AU MA Social Media

A class blog about social media.

Tedx chooses Chief Evangelist Guy Kawasaki to open Berkeley event

Posted by kwright28 on July 22, 2014


Guy Kawasaki — Author. Advisor. Evangelist. — was the opening act for Tedx Berkeley tonight, and I couldn’t applaud Tedx more for choosing him! As the former adviser to Google and having worked at Apple, Kawasaki isn’t short on experience with innovative companies and material. Tonight he charmed the audience with witty jokes, including a few that gave you a snapshot of his personal life.

Kawasaki is a Standford grad, which he asked us not to judge him on, and has a wife and two sons. His oldest son Nick, currently attends Cal and his youngest son, Noah, is in high school. See, I told you he gave us a snap shot of this life.

But that’s not what I took away from his compelling presentation. Kawasaki shares that the optimal number of slides in a presentation is 10, presented in 20 minutes, using a 30 pt font. Well, his presentation on The Art of Innovation (2014), does just that, and it even includes pictures! Including clever punch lines, and relate-able references, he educates and entertains us all.

Here’s a recap:

Guy Kawasaki’s 10 Steps in the Art of Innovation

1. Make meaning (as opposed to making money)

The is the first step to innovation. If you start out with the sole intent to make money, most likely you won’t create something that has meaning. But if you focus on making meaning, then you have the power to change the world, which will eventually make money.

2. Create a mantra

This shouldn’t be a mission statement or a slogan. A mantra explains why you should exist. Come up with 2-3 words that describe why the meaning should exist.

He uses the examples of Wendy’s, Nike, and FedEx as examples.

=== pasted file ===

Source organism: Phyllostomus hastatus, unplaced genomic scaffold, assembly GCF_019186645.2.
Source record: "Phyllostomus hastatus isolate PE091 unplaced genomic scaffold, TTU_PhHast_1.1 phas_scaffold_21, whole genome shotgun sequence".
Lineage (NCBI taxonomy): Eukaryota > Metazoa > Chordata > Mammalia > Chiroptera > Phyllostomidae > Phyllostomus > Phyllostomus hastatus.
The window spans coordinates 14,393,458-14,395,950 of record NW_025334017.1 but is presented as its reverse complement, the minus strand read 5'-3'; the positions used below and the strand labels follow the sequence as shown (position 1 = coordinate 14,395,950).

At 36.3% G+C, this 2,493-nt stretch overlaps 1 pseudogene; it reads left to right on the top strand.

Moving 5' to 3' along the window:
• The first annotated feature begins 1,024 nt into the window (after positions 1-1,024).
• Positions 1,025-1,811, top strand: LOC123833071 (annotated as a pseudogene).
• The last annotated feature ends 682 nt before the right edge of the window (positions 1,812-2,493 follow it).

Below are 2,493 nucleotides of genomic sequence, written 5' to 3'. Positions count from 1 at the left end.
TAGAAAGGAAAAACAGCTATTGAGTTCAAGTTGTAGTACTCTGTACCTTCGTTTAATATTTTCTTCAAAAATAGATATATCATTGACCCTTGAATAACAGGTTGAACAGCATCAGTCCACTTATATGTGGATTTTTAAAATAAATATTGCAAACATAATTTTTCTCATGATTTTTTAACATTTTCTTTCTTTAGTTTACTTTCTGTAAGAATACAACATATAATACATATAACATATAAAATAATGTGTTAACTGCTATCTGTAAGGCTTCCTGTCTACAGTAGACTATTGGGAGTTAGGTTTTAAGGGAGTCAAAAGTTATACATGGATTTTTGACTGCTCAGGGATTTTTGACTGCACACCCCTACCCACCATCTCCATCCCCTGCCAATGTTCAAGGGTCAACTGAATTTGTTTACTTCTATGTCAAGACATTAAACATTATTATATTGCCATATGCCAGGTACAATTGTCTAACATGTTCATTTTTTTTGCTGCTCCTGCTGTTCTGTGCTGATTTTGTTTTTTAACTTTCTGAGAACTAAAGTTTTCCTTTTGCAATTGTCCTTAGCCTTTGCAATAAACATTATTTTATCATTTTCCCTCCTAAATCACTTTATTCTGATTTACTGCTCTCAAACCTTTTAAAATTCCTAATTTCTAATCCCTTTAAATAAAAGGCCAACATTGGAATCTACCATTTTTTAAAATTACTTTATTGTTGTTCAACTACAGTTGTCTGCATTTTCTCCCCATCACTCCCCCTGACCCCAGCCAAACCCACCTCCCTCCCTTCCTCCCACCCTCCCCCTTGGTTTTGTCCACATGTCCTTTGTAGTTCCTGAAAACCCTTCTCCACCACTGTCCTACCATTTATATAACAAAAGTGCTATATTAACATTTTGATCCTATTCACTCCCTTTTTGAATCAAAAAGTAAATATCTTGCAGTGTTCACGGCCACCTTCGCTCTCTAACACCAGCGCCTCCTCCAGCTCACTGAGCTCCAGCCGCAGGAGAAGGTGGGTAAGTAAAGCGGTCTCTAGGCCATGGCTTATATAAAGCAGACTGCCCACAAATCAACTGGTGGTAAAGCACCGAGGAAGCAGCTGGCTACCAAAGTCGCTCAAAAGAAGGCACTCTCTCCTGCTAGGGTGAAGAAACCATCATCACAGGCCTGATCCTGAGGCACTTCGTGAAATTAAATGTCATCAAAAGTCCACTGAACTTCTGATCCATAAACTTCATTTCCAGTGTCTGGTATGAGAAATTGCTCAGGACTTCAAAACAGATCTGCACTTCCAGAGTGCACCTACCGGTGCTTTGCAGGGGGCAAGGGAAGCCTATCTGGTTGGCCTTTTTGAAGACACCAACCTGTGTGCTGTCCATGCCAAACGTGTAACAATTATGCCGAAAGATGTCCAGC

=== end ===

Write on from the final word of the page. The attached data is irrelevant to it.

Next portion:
3. Jump to the next curve

Define yourself not by what you do, but by what you provide. He uses the evolution of ice distribution as example. It began simply with ice harvesting, jumped to an ice factory, then jumped to the creation of the refrigerator.

4. Rolling the DICEE

The 5 key components to successful innovation. DEEP  — INTELLIGENT — COMPLETE — EMPOWERING — ELEGANT = DICEE

5. Don’t worry be crappy

He tells us he took and tweaked this from a Bob Marley song “Don’t Worry Be Happy
When you’ve jumped to the next curve it’s OK to have crappy elements. Things won’t always be perfect, but if you keep an open mind, you will always have room to change for the better.

6. Let 100 flowers blossom

Of course you have an exact plan of how your product should work. But you must be open to letting your audience use your product as they see fit. The value of the product will bloom.

7. Polarize people
People will either like what you offer or hate it. Great products polarize people.

8. Churn baby churn

He tells us he took this little diddy from the black panthers.
Innovators need to live in denial, this way you continue to change your product to work for the consumer. Listen, learn, re-work, and innovate the product again.

9. Niche thyself

He describes the 4 corners in which innovators fall.
— Great value but not unique. He calls this the Dell corner.
— Truly unique but of no value just plain stupid. He refers to this as the USC corner (this definitely got a laugh)
— Not valuable and not unique. He calls this the Dot Com corner
— Unique and valuable. This is the corner every innovator should want to be in.

10. Perfect your pitch
Customize your introduction, customize it specifically to the audience. guy

Pictured above: Opened with this slide when he spoke in Moscow saying “Wow, you Russians have big balls!”

This may have been my favorite point. Kawasaki shares how he opens each of his presentations with a quip that is directly related to his audience. Solid advice for any presentation-worthy setting.


11. Don’t let the bozos grind you down

“Bozosicity” is like the flu. If you’re exposed to it enough, eventually you build up a natural defense. Learn the difference between the dangerous and unassuming bozos, and you’ll save yourself a lot of trouble. Wealthy doesn’t always mean smart.

Pretty sure he made up the word “bozosicity” but hey, it works. I enjoyed his presentation, he’s definitely might type of speaker!

Watch Guy in action at Tedx Berkeley here.

And if you haven’t seen it yet, he highly recommends the Leggo movie!


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